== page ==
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Lesson Plan

Review Redux: Introducing Literary Criticism Through Reception Moments

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Grades 9 – 12
Lesson Plan Type Standard Lesson
Estimated Time Five 60- to 90-minute sessions
Lesson Author

Wendy Preston

Martinsville, Virginia


International Literacy Association


Materials and Technology






  • A Raisin in the Sun by Lorraine Hansberry (Vintage, 1994)

  • Computers with access to the Internet

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1. Before beginning this lesson, students should have read A Raisin in the Sun or the alternate text you have selected. The sessions in this lesson should fit into your schedule for discussing this book, but do not need to happen on consecutive days.

2. In advance of the lesson, spend at least one class period talking in general terms about A Raisin in the Sun, or the alternate text you have selected. Students should be familiar with the plot, the characters and their relationships, and the overall significance of the play before you introduce the critical history.

3. Make sure that students have permission to use the Internet, following your school policy. If you need to, reserve one 60- to 90-minute session in your school's computer lab. Bookmark the websites listed under Student Resources on the computers that students will be using and familiarize yourself with these sites so that you can help students if they have questions. You might also prepare a written list of the websites for your students, in case they want to access them after class.

4. Prepare definitions of the words culture, society, politics, and government for use in classroom discussion. You might find Dictionary.com to be a useful resource.

5. Obtain information about Lorraine Hansberry (or the alternate author your students will be studying). You should include information about her life, about A Raisin in the Sun (for example, that it won the New York Drama Critics Circle Award in 1959), what other work she produced, and how she was viewed during her lifetime and afterward. Voices from the Gaps: Lorraine Hansberry is a website you might find useful.

You might want to prepare an informational handout for your students, or you can simply provide this information in lecture format and tell them to take notes.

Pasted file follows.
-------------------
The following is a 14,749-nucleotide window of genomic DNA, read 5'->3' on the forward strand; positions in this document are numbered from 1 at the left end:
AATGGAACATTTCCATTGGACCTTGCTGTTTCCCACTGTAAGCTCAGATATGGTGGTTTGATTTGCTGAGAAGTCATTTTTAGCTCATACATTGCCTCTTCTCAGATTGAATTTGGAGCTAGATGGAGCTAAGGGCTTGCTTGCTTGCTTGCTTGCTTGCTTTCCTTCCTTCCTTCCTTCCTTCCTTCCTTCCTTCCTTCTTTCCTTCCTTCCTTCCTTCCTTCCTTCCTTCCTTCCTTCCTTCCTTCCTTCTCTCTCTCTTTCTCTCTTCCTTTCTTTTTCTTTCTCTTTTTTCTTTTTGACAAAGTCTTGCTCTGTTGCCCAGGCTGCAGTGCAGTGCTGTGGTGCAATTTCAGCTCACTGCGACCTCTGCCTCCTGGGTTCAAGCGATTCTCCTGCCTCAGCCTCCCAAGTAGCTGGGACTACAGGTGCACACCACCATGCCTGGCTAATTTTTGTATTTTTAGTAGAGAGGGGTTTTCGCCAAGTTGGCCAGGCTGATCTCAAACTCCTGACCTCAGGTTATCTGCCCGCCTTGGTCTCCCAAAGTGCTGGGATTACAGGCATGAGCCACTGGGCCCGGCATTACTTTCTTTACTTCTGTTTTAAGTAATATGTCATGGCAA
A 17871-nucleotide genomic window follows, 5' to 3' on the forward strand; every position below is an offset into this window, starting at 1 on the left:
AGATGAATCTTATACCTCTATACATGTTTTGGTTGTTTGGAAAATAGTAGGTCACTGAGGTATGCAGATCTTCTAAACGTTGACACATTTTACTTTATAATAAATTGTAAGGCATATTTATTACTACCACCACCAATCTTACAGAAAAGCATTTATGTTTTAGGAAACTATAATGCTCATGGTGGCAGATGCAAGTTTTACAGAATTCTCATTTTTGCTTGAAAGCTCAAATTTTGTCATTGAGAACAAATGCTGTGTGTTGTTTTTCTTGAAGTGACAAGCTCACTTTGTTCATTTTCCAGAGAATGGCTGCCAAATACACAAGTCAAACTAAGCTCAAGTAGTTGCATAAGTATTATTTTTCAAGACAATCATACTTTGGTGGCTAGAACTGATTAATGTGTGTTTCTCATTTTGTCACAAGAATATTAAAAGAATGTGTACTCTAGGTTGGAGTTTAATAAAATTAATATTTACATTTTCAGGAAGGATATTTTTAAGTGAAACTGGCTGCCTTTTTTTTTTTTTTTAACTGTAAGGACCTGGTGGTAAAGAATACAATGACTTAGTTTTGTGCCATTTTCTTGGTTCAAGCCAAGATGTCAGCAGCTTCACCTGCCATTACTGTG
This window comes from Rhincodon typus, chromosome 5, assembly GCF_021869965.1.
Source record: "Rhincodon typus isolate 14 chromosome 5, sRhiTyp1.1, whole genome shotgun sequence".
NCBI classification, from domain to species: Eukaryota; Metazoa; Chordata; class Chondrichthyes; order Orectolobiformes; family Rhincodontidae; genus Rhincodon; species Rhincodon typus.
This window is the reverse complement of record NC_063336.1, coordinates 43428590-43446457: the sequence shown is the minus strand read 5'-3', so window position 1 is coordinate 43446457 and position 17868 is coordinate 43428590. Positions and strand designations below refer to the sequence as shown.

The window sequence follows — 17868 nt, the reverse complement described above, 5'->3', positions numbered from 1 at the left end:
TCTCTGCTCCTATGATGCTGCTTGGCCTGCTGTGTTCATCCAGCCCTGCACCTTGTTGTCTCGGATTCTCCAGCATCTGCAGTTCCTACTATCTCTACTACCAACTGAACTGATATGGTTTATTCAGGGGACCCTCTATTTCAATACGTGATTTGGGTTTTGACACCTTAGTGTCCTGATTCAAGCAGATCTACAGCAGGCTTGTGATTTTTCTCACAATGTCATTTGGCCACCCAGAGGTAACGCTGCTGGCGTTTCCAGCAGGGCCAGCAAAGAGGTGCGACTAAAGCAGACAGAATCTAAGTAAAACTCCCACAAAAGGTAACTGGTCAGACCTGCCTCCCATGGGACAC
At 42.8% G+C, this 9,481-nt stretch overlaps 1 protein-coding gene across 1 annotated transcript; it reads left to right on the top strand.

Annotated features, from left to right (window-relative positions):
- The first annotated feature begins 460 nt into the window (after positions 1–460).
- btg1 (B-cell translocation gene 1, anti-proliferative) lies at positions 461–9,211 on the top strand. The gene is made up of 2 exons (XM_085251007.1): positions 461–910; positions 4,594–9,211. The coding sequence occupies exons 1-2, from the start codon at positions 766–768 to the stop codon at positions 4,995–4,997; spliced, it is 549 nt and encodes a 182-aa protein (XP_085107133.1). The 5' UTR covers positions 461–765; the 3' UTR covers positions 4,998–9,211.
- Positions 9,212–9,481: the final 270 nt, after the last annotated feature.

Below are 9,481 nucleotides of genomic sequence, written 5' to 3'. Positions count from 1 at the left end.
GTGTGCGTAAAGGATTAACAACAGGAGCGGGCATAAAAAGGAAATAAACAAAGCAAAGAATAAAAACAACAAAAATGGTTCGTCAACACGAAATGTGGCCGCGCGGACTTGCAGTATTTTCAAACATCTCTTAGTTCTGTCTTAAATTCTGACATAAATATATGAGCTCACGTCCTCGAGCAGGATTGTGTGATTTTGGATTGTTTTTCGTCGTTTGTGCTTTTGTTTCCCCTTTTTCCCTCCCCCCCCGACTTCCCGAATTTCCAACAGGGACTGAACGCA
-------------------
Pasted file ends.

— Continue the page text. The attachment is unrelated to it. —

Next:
6. Obtain and make copies of some reviews and some literary criticism of A Raisin in the Sun or the alternate text you are using. Include both contemporaneous and current examples. You will use these during Sessions 1 and 2. Students will read them in pairs, so you should decide how many different examples you would like to use and then make the appropriate number of copies based on how many groups of two there are in your class.

Good resources for this information include:
  • A Raisin in the Sun on Broadway: News and Reviews

  • Carnegie Library of Pittsburgh: Hansberry, Lorraine

  • Pages 175-177 in Contemporary Authors (Vol.109). (1983). Detroit, MI: Thomson Gale.

  • Page 182 in Contemporary Literary Criticism (Vol. 17). (1981). Detroit, MI: Thomson Gale.

  • Pages 165-157 in Current Biography Yearbook (1959). New York: H.W. Wilson Company.

  • Pages 1725-1729 in Gates, H.L., Jr., & McKay, N.Y. (Eds.). (1997). The Norton Anthology of African American Literature. New York: W.W. Norton & Company.

Familiarize yourself with the basic concept of literary criticism by accessing Literary Criticism: Different Ways of Looking at Texts.

You should be prepared to provide your students with a definition of literary criticism and the many different forms it can take. For example:

When a work of literature is published and often for a long time afterwards, there is the possibility that professional reviewers or critics will respond. Literary critics analyze the selection from many angles (for example, style, structure, and language) and on many different levels (for example, emotional, moral, and philosophical). Critics analyze the work to see if they feel it is an appropriate representation of the particular genre. Additionally, especially in biography and nonfiction, critics look for the writer's point of view, and the inclusion of previously unknown facts.

Like the author of the work, these critics are being influenced by the times in which they live. As a result, literary criticism reflects both the point of view of the critic as well as the social and political period during which it is written.

8. Make a transparency of the Collaborative Work Skills Rubric.

9. Divide the class into groups of four or five students. Make five or six copies of the Political/Governmental Factors Worksheet and the Social/Cultural Factors Worksheet for each group.

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